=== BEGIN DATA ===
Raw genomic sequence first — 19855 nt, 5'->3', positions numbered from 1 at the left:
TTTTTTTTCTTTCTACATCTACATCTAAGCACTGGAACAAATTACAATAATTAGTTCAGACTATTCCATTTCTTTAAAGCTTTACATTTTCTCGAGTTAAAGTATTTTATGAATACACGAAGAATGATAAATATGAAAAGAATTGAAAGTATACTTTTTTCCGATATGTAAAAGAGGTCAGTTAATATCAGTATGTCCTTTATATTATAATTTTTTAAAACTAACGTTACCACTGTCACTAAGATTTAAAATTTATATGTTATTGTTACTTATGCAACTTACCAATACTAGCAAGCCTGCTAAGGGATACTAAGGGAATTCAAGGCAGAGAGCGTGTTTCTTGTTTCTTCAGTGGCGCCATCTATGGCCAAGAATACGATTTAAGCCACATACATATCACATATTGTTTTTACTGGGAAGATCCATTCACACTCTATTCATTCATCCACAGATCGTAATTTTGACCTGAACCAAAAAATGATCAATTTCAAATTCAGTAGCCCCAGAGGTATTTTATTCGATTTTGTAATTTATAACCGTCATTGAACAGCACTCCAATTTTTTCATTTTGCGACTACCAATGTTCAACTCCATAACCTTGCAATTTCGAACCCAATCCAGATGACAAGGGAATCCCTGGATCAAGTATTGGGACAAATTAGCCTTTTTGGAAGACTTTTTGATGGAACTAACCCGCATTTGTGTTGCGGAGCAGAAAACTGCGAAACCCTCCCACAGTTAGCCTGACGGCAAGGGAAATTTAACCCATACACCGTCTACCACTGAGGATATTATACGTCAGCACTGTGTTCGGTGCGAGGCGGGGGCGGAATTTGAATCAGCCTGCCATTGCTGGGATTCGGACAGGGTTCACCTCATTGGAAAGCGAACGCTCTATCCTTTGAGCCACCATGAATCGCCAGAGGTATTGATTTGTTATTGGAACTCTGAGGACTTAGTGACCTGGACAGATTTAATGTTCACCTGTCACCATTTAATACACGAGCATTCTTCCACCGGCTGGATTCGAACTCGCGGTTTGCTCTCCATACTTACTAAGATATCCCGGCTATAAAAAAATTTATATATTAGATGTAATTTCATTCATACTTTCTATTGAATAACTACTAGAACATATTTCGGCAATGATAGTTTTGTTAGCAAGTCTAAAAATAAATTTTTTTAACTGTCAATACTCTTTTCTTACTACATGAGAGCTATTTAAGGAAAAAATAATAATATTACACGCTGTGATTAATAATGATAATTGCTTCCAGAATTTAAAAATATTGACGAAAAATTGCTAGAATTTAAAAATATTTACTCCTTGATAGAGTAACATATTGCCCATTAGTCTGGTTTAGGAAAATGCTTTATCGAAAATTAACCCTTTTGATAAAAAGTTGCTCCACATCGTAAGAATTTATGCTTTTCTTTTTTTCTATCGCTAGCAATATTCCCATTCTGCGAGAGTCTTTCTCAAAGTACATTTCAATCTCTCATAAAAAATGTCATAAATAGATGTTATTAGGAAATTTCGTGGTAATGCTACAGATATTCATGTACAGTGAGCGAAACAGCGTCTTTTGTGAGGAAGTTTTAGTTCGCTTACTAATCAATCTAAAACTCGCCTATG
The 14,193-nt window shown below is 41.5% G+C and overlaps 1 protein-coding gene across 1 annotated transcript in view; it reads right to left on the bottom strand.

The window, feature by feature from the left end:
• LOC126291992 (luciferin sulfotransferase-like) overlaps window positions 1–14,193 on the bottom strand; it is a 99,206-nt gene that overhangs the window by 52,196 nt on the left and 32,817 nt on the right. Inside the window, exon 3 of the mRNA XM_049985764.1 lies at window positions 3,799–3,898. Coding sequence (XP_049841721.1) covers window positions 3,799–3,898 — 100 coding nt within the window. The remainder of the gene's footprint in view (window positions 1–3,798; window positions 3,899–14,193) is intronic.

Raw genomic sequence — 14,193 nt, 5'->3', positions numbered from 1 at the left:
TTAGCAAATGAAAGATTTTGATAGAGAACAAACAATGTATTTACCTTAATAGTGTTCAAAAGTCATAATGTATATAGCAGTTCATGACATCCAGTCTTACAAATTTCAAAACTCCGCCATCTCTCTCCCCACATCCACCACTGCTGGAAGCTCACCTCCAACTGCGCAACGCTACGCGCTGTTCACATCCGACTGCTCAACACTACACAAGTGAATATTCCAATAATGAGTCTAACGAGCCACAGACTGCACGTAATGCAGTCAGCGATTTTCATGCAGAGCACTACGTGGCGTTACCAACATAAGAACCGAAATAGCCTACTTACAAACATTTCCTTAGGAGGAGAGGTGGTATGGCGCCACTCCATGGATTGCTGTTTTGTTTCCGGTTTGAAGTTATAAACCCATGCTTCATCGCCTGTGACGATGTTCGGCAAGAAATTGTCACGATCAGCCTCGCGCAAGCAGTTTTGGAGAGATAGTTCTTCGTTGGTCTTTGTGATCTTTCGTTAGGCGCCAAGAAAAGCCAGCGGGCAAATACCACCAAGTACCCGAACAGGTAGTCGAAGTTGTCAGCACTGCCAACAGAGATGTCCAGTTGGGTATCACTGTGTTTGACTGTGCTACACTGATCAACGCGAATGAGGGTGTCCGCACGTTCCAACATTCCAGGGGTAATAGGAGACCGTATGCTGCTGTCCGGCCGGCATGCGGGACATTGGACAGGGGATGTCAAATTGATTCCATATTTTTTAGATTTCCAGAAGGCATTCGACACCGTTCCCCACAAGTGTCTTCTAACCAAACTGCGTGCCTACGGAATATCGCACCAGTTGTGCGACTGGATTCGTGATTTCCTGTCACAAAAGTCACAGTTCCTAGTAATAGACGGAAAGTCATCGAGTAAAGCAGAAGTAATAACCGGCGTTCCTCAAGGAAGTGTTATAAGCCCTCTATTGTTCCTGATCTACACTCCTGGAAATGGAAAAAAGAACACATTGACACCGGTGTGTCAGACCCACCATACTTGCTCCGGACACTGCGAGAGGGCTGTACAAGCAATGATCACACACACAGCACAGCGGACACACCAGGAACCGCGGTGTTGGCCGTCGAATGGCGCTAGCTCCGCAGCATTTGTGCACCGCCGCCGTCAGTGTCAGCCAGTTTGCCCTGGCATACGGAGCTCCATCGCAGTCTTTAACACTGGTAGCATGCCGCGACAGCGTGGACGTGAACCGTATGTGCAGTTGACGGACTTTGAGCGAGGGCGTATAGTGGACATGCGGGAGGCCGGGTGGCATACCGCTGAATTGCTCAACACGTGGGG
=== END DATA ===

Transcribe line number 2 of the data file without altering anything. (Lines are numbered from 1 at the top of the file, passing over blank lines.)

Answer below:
TTTTTTTTCTTTCTACATCTACATCTAAGCACTGGAACAAATTACAATAATTAGTTCAGACTATTCCATTTCTTTAAAGCTTTACATTTTCTCGAGTTAAAGTATTTTATGAATACACGAAGAATGATAAATATGAAAAGAATTGAAAGTATACTTTTTTCCGATATGTAAAAGAGGTCAGTTAATATCAGTATGTCCTTTATATTATAATTTTTTAAAACTAACGTTACCACTGTCACTAAGATTTAAAATTTATATGTTATTGTTACTTATGCAACTTACCAATACTAGCAAGCCTGCTAAGGGATACTAAGGGAATTCAAGGCAGAGAGCGTGTTTCTTGTTTCTTCAGTGGCGCCATCTATGGCCAAGAATACGATTTAAGCCACATACATATCACATATTGTTTTTACTGGGAAGATCCATTCACACTCTATTCATTCATCCACAGATCGTAATTTTGACCTGAACCAAAAAATGATCAATTTCAAATTCAGTAGCCCCAGAGGTATTTTATTCGATTTTGTAATTTATAACCGTCATTGAACAGCACTCCAATTTTTTCATTTTGCGACTACCAATGTTCAACTCCATAACCTTGCAATTTCGAACCCAATCCAGATGACAAGGGAATCCCTGGATCAAGTATTGGGACAAATTAGCCTTTTTGGAAGACTTTTTGATGGAACTAACCCGCATTTGTGTTGCGGAGCAGAAAACTGCGAAACCCTCCCACAGTTAGCCTGACGGCAAGGGAAATTTAACCCATACACCGTCTACCACTGAGGATATTATACGTCAGCACTGTGTTCGGTGCGAGGCGGGGGCGGAATTTGAATCAGCCTGCCATTGCTGGGATTCGGACAGGGTTCACCTCATTGGAAAGCGAACGCTCTATCCTTTGAGCCACCATGAATCGCCAGAGGTATTGATTTGTTATTGGAACTCTGAGGACTTAGTGACCTGGACAGATTTAATGTTCACCTGTCACCATTTAATACACGAGCATTCTTCCACCGGCTGGATTCGAACTCGCGGTTTGCTCTCCATACTTACTAAGATATCCCGGCTATAAAAAAATTTATATATTAGATGTAATTTCATTCATACTTTCTATTGAATAACTACTAGAACATATTTCGGCAATGATAGTTTTGTTAGCAAGTCTAAAAATAAATTTTTTTAACTGTCAATACTCTTTTCTTACTACATGAGAGCTATTTAAGGAAAAAATAATAATATTACACGCTGTGATTAATAATGATAATTGCTTCCAGAATTTAAAAATATTGACGAAAAATTGCTAGAATTTAAAAATATTTACTCCTTGATAGAGTAACATATTGCCCATTAGTCTGGTTTAGGAAAATGCTTTATCGAAAATTAACCCTTTTGATAAAAAGTTGCTCCACATCGTAAGAATTTATGCTTTTCTTTTTTTCTATCGCTAGCAATATTCCCATTCTGCGAGAGTCTTTCTCAAAGTACATTTCAATCTCTCATAAAAAATGTCATAAATAGATGTTATTAGGAAATTTCGTGGTAATGCTACAGATATTCATGTACAGTGAGCGAAACAGCGTCTTTTGTGAGGAAGTTTTAGTTCGCTTACTAATCAATCTAAAACTCGCCTATG